While most folks get their taxes done in April, I’ve only file extensions The real work comes in September, when the fiscal year closes for the BV and the personal returns can be completed. The job has gotten easier as more banks and brokerages move historic records online, and I’ve worked with Dutch and US accountants to get records complete ahead of the October 15 filing dates.
Nonetheless, expat taxes are never simple, especially for US citizens.
- Compile the January 1 balance sheet.
I survey all of the year-end statements and get the current positions of all the accounts, investments, assets (house and autos) and deductible payments (children, charities, mortgage, government fees). The biggest items as an expat entrepreneur are health insurance payments, foreign living expenses, and unreimbursed business expenses. Even if I don’t get credit from the Dutch, it has a big impact on my US returns.
I also compare against last year’s entries: it gives me a check ad validation that I haven’t missed anything and some idea of whether my overall fiscal health is improving or declining. Unfortunately, stocks are down another 7% for 2011 compared with 2010 <sigh>.
- Complete the Dutch business returns.
Corporate tax returns in the Netherlands are fairly straightforward if records are complete. I clear all of my business revenues and expenses, no matter the global source, through the BV. Each month, I update business records and review them quarterly with my accountant. I keep expenses in the business where they are taxed at 25% and I get VAT refunds, only paying myself a flat monthly salary (taxed at around 38% net).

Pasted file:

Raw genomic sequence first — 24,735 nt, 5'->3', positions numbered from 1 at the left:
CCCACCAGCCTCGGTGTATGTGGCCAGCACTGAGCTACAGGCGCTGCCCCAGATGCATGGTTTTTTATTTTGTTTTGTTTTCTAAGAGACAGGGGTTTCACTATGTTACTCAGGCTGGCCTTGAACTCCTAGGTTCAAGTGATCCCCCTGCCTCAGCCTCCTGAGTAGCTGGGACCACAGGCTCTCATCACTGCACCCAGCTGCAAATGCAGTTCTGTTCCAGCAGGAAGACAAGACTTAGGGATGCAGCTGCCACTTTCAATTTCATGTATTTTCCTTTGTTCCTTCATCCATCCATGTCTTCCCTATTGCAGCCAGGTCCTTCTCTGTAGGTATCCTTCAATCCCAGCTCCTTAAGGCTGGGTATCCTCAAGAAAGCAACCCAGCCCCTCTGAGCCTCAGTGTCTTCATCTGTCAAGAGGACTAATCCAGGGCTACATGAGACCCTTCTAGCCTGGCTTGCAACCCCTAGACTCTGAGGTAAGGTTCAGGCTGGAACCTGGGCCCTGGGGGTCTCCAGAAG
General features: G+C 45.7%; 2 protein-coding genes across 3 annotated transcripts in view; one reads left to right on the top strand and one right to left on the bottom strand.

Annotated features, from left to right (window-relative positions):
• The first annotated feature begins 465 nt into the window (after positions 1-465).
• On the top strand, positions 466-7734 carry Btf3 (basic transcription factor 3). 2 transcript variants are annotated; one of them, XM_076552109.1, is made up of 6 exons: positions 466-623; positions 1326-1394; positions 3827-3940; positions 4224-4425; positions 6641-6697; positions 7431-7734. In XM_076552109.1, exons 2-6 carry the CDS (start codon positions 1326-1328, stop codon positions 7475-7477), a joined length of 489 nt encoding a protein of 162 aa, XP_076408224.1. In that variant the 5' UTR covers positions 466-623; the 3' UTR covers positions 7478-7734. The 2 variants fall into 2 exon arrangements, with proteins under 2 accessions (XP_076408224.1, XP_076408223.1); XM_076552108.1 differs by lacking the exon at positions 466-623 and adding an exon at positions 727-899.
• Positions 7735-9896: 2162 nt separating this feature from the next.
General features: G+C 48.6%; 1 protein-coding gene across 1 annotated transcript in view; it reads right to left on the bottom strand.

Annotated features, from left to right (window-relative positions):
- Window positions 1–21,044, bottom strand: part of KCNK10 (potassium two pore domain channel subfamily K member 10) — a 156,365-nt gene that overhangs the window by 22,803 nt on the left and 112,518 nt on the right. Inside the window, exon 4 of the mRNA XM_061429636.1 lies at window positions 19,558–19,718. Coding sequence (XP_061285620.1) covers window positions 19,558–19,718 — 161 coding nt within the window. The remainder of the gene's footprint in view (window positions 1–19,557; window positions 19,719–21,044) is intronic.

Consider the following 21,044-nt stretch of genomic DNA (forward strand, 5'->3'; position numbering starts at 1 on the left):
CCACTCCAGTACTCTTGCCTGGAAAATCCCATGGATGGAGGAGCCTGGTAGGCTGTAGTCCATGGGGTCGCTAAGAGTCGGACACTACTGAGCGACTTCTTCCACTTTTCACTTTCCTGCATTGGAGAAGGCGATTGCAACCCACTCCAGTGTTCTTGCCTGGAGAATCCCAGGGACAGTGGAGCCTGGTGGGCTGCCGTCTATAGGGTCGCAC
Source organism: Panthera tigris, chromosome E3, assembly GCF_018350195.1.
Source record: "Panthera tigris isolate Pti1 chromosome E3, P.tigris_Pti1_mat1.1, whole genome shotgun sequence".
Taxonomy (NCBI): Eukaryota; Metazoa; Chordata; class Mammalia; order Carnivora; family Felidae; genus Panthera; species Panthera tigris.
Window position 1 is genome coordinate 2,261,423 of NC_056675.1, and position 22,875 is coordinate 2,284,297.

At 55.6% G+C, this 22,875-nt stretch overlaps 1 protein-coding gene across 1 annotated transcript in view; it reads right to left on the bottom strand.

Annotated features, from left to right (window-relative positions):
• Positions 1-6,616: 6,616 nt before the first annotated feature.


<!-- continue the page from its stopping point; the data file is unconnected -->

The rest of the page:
As a result, tax payments are usually pretty modest. But there’s still some back and forth with the accountants to clear up minor discrepancies before we’re ready to file. This year’s scramble for documentation was set off when I got paid in stock rather than cash by a couple of clients.
- Complete the Dutch personal return
Dutch personal taxes are very streamlined, but I still rely on my Dutch accountants prepare the return properly. It’s a “3-box” form where you enter personal income, business income, and investment income, respectively, then take a couple of modest deductions and calculate tax on the remainder. The 30% Rule Exemption simplifies even this, preventing me from paying Box 3’s 1.2% tax on savings and investments.
In the end, my monthly Payroll Tax Deductions add up to be close to my personal taxes owed.
- Complete the US personal return.
US citizens are required to complete a tax return on their worldwide income, unlike Europe where only money earned in Europe needs to be reported. It’s duplicate expense and effort, but I get credit for foreign taxes paid much like I do for state taxes paid. If the foreign tax exceeds the US tax owed, then I owe nothing (no credit for going over, though).
This gets very complicated because the US wants exhaustive documentation of all foreign income, investments, expenses, and taxes in addition to all of the usual W2 and 1099 forms. Further, my Dutch corporation is treated like a sole proprietorship in the US, which means that revenue, expenses, profits, and losses roll into my personal tax return. This is the main reason I can’t file until the fall, when everything else is done.
My accountant filed a 56 page tax return for me last year.
Annual costs for the process are around $5000, mostly for managing and filing the Dutch corporate returns. The two personal filings are less than 1K$ each.
My advice is to keep good records, have knowledgeable Dutch nd US tax help, and get flat fees negotiated up frot. Usually you can keep costs down by doing your own record-keeping and reconciliation, but the money saved more than offsets the fees paid. There are many services, such as Taxes for Expats and Global Tax Help, who’s websites offer good current advice and who will give you free review of your situation and ways to save money.